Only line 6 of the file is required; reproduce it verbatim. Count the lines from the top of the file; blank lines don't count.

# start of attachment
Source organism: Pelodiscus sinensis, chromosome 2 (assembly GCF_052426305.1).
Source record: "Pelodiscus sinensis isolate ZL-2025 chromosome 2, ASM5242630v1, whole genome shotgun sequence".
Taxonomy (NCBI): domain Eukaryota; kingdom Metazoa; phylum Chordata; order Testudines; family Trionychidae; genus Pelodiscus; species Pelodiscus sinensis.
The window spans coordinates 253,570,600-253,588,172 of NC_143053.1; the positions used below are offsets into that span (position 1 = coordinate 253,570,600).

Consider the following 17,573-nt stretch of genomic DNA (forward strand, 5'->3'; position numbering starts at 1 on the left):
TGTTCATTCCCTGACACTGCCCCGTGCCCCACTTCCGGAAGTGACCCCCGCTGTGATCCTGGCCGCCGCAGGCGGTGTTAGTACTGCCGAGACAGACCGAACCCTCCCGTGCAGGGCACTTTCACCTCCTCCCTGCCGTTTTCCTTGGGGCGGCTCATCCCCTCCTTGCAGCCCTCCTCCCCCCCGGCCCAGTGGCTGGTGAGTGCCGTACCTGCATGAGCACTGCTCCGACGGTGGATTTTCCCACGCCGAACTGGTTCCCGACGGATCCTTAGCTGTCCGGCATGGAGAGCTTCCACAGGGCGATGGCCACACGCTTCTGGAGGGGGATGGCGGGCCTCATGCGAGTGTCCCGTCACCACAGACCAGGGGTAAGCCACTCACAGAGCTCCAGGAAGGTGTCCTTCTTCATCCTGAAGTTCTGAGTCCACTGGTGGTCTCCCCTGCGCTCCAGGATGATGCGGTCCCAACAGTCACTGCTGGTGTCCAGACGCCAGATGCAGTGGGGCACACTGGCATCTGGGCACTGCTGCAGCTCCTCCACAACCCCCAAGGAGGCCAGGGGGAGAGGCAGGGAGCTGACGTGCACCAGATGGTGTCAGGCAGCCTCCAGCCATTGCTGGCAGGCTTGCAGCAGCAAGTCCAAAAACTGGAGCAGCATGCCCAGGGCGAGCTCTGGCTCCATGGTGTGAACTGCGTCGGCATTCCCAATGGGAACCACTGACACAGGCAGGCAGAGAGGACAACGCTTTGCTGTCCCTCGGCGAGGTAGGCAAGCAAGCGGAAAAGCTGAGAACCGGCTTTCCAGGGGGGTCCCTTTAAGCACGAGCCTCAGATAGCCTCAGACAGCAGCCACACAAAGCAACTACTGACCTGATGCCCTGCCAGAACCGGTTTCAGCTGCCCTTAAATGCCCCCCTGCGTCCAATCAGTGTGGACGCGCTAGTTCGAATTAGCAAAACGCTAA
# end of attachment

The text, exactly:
TGTTCATTCCCTGACACTGCCCCGTGCCCCACTTCCGGAAGTGACCCCCGCTGTGATCCTGGCCGCCGCAGGCGGTGTTAGTACTGCCGAGACAGACCGAACCCTCCCGTGCAGGGCACTTTCACCTCCTCCCTGCCGTTTTCCTTGGGGCGGCTCATCCCCTCCTTGCAGCCCTCCTCCCCCCCGGCCCAGTGGCTGGTGAGTGCCGTACCTGCATGAGCACTGCTCCGACGGTGGATTTTCCCACGCCGAACTGGTTCCCGACGGATCCTTAGCTGTCCGGCATGGAGAGCTTCCACAGGGCGATGGCCACACGCTTCTGGAGGGGGATGGCGGGCCTCATGCGAGTGTCCCGTCACCACAGACCAGGGGTAAGCCACTCACAGAGCTCCAGGAAGGTGTCCTTCTTCATCCTGAAGTTCTGAGTCCACTGGTGGTCTCCCCTGCGCTCCAGGATGATGCGGTCCCAACAGTCACTGCTGGTGTCCAGACGCCAGATGCAGTGGGGCACACTGGCATCTGGGCACTGCTGCAGCTCCTCCACAACCCCCAAGGAGGCCAGGGGGAGAGGCAGGGAGCTGACGTGCACCAGATGGTGTCAGGCAGCCTCCAGCCATTGCTGGCAGGCTTGCAGCAGCAAGTCCAAAAACTGGAGCAGCATGCCCAGGGCGAGCTCTGGCTCCATGGTGTGAACTGCGTCGGCATTCCCAATGGGAACCACTGACACAGGCAGGCAGAGAGGACAACGCTTTGCTGTCCCTCGGCGAGGTAGGCAAGCAAGCGGAAAAGCTGAGAACCGGCTTTCCAGGGGGGTCCCTTTAAGCACGAGCCTCAGATAGCCTCAGACAGCAGCCACACAAAGCAACTACTGACCTGATGCCCTGCCAGAACCGGTTTCAGCTGCCCTTAAATGCCCCCCTGCGTCCAATCAGTGTGGACGCGCTAGTTCGAATTAGCAAAACGCTAA